Sól slær silfri á voga, Sjáið jökulinn loga.
Allt er bjart fyrir okkur tveim, því ég er kominn heim.
Supporters' favoured pre-match song is Ferdalok (Ég er kominn heim) – End of the journey (I'm home). The lyrics translate as: Sun shimmers in the water, see the glacier glow, all is bright for the two of us, because I am back home.
A wordless chant of the riff from the White Stripes' Seven Nation Army is very much Italy's song for Europe.
Will Grigg's on fire
Your defence is terrified
Will Grigg's on Fire
Na na na na na na na na na na na na na na na na
Started by one fan at Grigg's club, Wigan Athletic, this song has become a phenomenon – and not only in Northern Ireland – even though Grigg is yet to feature at the tournament. Sung to the tune of Gala's Freed from Desire.
We're not Brazil we're Northern Ireland
But it's all the same to me
Penned in the middle of a terrible scoreless run for Northern Ireland, this is an ironic tribute to the team. Still popular despite the fact they're now a much better side!
Biało-czerwone to barwy niezwyciężone!
Translation: White and red, these colours are undefeated!
Polska, biało-czerwoni, Polska, biało-czerwoni!
Translation: Poland, white and red, Poland, white and red!
As saudades que eu já tinha
Da minha alegre casinha
Tão modesta quanto eu
A minha casinha by local band Xutos e Pontapés is a revamped version of a traditional Portuguese song that evokes the protagonist's modest, small house that is nothing special, but it is theirs, they love it and they miss it. Translation: The longing that I had, my cheerful house, as modest as I am.
Translation: Come on Portugal. The team's motto for their time in France, this has been a long-standing song. Allez is a French word, not Portuguese; how or why they adopted it is not known, but France has a substantial Portuguese community.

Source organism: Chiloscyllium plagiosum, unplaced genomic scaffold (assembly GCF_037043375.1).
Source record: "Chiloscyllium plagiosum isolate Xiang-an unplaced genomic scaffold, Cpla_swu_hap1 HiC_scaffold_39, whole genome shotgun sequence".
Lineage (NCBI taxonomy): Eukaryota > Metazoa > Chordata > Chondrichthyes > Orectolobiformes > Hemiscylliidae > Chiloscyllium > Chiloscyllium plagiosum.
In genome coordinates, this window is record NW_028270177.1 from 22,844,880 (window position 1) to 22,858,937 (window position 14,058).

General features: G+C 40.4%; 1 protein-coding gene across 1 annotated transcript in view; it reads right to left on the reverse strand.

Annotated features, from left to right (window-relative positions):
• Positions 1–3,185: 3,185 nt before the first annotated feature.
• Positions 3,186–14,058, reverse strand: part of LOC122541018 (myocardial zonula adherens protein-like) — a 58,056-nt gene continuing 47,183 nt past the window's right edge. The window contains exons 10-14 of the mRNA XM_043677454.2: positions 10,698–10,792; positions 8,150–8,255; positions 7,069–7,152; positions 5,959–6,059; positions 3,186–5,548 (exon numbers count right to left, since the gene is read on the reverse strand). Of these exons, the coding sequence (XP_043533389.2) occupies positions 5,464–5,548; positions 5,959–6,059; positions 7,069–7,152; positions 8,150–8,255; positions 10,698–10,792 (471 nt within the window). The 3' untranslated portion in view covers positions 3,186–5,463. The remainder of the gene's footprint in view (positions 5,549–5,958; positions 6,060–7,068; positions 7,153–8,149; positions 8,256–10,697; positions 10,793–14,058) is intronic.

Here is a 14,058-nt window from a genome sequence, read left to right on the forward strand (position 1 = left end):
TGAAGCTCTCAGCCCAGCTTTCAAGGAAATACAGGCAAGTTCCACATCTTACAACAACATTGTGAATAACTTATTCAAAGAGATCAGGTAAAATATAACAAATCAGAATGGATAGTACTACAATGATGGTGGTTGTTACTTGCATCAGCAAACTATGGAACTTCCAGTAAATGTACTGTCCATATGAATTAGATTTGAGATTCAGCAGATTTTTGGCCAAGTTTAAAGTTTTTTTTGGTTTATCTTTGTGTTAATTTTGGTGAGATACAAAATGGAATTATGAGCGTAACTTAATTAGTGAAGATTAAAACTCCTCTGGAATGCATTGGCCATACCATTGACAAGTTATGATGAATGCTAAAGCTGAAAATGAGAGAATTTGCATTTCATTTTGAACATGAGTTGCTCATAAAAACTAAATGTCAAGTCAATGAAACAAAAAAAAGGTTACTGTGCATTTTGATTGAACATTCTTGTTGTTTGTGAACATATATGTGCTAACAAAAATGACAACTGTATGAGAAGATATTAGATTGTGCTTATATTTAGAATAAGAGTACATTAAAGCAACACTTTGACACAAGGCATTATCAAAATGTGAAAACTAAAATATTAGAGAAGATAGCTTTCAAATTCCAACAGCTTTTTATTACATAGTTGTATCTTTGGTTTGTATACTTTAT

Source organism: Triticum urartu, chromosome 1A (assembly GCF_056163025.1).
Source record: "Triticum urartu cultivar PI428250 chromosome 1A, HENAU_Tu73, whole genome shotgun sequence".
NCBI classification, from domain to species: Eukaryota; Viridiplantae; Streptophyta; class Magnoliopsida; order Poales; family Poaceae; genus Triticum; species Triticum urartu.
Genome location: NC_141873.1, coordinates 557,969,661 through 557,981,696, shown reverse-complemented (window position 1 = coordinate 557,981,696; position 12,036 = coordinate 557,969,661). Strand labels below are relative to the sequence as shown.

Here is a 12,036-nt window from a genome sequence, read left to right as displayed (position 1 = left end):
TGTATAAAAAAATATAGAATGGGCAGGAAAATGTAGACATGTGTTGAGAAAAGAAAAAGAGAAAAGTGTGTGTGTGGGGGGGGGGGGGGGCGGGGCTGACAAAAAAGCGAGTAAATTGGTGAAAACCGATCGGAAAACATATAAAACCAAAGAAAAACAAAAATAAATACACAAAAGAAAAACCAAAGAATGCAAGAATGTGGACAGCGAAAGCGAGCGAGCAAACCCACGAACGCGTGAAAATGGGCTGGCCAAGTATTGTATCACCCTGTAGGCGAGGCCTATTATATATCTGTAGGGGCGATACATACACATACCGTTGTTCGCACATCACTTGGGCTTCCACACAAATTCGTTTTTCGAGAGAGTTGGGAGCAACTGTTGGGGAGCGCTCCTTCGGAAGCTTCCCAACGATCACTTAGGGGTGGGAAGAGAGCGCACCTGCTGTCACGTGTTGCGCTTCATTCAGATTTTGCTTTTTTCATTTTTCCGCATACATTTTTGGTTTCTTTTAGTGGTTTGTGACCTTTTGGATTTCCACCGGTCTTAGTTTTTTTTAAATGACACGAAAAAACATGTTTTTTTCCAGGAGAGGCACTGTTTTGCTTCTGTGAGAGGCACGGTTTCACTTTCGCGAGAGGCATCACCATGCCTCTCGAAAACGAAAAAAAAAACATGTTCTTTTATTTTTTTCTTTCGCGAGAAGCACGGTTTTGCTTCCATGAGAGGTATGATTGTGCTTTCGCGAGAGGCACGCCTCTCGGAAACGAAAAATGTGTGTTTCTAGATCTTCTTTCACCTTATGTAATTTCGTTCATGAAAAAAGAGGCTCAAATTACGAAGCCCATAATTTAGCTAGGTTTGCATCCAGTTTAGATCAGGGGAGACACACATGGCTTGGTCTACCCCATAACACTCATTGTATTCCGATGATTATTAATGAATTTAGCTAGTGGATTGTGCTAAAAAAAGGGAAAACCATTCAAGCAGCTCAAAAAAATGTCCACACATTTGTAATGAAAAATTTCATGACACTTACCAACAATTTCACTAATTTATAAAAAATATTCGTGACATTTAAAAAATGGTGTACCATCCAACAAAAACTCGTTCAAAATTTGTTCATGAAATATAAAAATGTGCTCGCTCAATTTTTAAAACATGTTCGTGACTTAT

Republic of Ireland
Come on you Boys in Green
To the tune of Those Were The Days, itself stolen from a Russian song, Dorogoi dlinnoyu (By The Long Road).
Low lie the fields of Athenry
Where once we watched the small free birds fly.
Our love was on the wing we had dreams and songs to sing
It's so lonely 'round the Fields of Athenry.
The Fields of Athenry, Ireland's song of choice since 1990, is a ballad based on the Irish famine of the mid-19th century.
Óró sé do bheatha 'bhaile
Translation: Welcome home. The most notable terrace song rendered in the Irish language; perhaps less common than local variants on "Shane Long's On Fire" (see Northern Ireland).
Deșteaptă-te, române, din somnul cel de moarte, în care te-adânciră barbarii de tirani
Acum ori niciodată, croiește-ți altă soartă, la care să se-nchine și cruzii tăi dușmani!
Translation: Wake up, Romania, from the sleep of death into which you have been sunk by the barbaric tyrants; now or never, make a new fate for yourself, to which even your cruel enemies will bow.
Rastsvetali yabloni i grushi,
Poplyli tumany nad rekoy;
Vykhodila na bereg Katyusha,
Na vysokiy bereg, na krutoy